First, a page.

I grew up on the plains. I grew up with red dirt on my knees in the summer and straw-colored grass on them in the winter. I grew up going to church every Wednesday night and Sunday morning. I grew up being taught that I should be a lady, a Christian, a virgin, a wife, a mother, a servant, an evangelist. I grew up being taught that yoga was evil, demons paced the halls of my high school, and that those who believed differently from me were somehow lost.
I started this blog as a place to talk about home. But a different kind of home than the one I believe in today. I’m never going to take beautifully sunlit photos of the china at my dinner parties. Realistically, we have “dinner parties” twice a year and serve chili in paper bowls every time. At least one of my dogs will get into the desserts, and we’ll probably set the yard on fire once or twice. I’m going to call it. A “lifestyle” blog is probably not in the cards for me.
A few weeks ago, I was sitting in my therapist’s office talking about why, even today, I can’t enter a church building without shuddering. “Why then,” I asked her, “do I still feel like I should be trying?” She prescribed a book called “The Four Agreements” which explained that the agreements that are the hardest for us to break are the ones we were born into. The agreements we did not choose. Those are the agreements that we cling to, that we feel we have to fight for, even when we don’t. So I guess this blog will be about breaking those agreements I didn’t choose, and embracing the ones I did.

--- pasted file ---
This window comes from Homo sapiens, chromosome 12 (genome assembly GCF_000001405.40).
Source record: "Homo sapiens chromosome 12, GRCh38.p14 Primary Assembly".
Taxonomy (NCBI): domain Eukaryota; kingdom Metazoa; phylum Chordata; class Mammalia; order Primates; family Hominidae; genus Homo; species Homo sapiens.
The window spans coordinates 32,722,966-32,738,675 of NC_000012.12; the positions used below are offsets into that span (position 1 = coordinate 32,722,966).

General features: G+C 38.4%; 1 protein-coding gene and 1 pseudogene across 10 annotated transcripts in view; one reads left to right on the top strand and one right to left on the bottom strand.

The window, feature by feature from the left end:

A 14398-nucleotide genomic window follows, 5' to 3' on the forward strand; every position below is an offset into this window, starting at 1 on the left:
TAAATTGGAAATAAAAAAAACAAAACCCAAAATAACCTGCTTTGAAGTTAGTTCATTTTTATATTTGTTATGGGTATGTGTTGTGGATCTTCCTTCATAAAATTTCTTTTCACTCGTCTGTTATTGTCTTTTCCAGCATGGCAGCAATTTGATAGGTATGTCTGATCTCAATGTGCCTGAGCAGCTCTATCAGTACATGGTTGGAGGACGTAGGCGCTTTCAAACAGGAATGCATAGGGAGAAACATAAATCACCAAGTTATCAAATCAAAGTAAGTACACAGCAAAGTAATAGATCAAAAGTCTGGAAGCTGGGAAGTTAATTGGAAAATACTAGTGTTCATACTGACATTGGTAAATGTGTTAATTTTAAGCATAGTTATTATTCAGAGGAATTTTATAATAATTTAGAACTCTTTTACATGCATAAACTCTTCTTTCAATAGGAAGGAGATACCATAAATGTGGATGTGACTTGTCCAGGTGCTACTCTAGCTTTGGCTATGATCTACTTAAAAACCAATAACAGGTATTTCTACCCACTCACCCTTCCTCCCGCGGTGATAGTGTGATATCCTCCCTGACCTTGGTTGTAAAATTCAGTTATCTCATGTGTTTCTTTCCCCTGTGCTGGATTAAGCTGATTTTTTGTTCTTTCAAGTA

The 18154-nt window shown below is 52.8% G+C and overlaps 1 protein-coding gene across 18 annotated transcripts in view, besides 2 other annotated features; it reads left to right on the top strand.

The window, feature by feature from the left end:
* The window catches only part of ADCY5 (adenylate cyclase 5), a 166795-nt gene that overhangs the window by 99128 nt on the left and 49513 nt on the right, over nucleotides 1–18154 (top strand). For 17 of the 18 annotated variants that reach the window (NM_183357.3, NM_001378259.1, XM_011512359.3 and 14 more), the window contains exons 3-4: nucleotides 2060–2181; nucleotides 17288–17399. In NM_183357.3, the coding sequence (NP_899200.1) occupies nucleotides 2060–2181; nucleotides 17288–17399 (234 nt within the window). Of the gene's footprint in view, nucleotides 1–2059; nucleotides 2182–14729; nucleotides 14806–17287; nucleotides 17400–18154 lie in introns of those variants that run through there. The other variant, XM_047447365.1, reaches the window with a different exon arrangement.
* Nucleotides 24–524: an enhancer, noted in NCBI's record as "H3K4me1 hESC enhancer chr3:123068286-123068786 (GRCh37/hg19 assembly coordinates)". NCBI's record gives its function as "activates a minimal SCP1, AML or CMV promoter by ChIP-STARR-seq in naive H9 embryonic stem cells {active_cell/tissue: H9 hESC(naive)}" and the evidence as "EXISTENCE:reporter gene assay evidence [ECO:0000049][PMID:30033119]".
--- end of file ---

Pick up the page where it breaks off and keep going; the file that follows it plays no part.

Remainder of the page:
The thing is, I still believe in God. He might look a little different to me than he looks to you. He might require different things from me than he requires of you. But I believe in him. And I think he’s the same God I believed in when I lay hands on people in middle school praying they would be healed. I think he’s the same God i believed in when I marveled at the incredible faith of a little Muslim boy kneeling in prayer between our tutoring sessions in Cairo. I think he’s the same God I believe in when I laugh with good friends and cry during Celine Dion’s concert finale of My Heart Will Go On (I know it’s coming, but it gets me. Every. TIME).
At the end of our session, my therapist told me I might be able to help some people with where I’d been and where I am today. To be clear, she told me I should get a PhD in theology and teach a class, but I thought redirecting my mostly dormant blog was more on par with my personal levels of motivation and drive.
For 23 years I believed a lot of stuff I don’t believe now. That doesn’t mean that what I grew up with was wrong (except for that shit about yoga being evil…and maybe a few other things). I respect the devotion of my friends who faithfully serve in their churches. I am in awe of women my age who have two, maybe three children, and raise them so lovingly. And I’ll be damned if I don’t delight in ordering a Big Country pizza (all the meats!) with two sides of Ranch dressing when I go home to Oklahoma. It’s a thing of beauty that deserves some sort of anthem and salute all its own.
So, this blog will still be about home, but the home that raised me and the home I live now. I think our homes represent truth to so many of us. Our homes are where we cry, where we fight, and where we’re probably the most truthful with ourselves and those we choose to love.
This blog is a place for me to share the painful marks and many blessings of growing up in the Bible Belt. I hope that sometimes it will be funny, sometimes it will be uncomfortable (I just told you I see a therapist!), and sometimes that it will strike a chord in your own life.
I hope it’s a place to leave what’s heavy behind. Let’s leave what’s heavy behind.